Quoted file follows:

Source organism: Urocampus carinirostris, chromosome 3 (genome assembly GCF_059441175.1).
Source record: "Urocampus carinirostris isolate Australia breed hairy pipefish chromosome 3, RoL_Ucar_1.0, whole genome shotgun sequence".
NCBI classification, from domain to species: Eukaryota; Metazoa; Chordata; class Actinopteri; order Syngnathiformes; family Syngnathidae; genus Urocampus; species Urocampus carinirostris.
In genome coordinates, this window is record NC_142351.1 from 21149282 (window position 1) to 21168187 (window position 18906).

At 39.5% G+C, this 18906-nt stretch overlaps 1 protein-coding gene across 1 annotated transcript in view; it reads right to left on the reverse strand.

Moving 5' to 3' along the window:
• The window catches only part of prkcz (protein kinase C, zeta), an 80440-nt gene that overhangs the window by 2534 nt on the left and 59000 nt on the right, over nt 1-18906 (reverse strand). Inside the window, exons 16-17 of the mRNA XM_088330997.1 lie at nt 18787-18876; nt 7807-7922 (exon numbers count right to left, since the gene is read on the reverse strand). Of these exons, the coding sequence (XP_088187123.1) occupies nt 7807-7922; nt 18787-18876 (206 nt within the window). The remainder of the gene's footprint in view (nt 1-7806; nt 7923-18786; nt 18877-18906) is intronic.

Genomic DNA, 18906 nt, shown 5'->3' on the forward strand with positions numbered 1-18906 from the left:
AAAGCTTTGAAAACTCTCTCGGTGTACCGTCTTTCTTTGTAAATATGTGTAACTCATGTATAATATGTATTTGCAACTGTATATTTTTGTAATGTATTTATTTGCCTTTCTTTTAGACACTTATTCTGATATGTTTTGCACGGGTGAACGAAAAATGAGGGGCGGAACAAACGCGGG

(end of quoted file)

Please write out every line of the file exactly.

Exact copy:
Source organism: Urocampus carinirostris, chromosome 3 (genome assembly GCF_059441175.1).
Source record: "Urocampus carinirostris isolate Australia breed hairy pipefish chromosome 3, RoL_Ucar_1.0, whole genome shotgun sequence".
NCBI classification, from domain to species: Eukaryota; Metazoa; Chordata; class Actinopteri; order Syngnathiformes; family Syngnathidae; genus Urocampus; species Urocampus carinirostris.
In genome coordinates, this window is record NC_142351.1 from 21149282 (window position 1) to 21168187 (window position 18906).

At 39.5% G+C, this 18906-nt stretch overlaps 1 protein-coding gene across 1 annotated transcript in view; it reads right to left on the reverse strand.

Moving 5' to 3' along the window:
• The window catches only part of prkcz (protein kinase C, zeta), an 80440-nt gene that overhangs the window by 2534 nt on the left and 59000 nt on the right, over nt 1-18906 (reverse strand). Inside the window, exons 16-17 of the mRNA XM_088330997.1 lie at nt 18787-18876; nt 7807-7922 (exon numbers count right to left, since the gene is read on the reverse strand). Of these exons, the coding sequence (XP_088187123.1) occupies nt 7807-7922; nt 18787-18876 (206 nt within the window). The remainder of the gene's footprint in view (nt 1-7806; nt 7923-18786; nt 18877-18906) is intronic.

Genomic DNA, 18906 nt, shown 5'->3' on the forward strand with positions numbered 1-18906 from the left:
AAAGCTTTGAAAACTCTCTCGGTGTACCGTCTTTCTTTGTAAATATGTGTAACTCATGTATAATATGTATTTGCAACTGTATATTTTTGTAATGTATTTATTTGCCTTTCTTTTAGACACTTATTCTGATATGTTTTGCACGGGTGAACGAAAAATGAGGGGCGGAACAAACGCGGG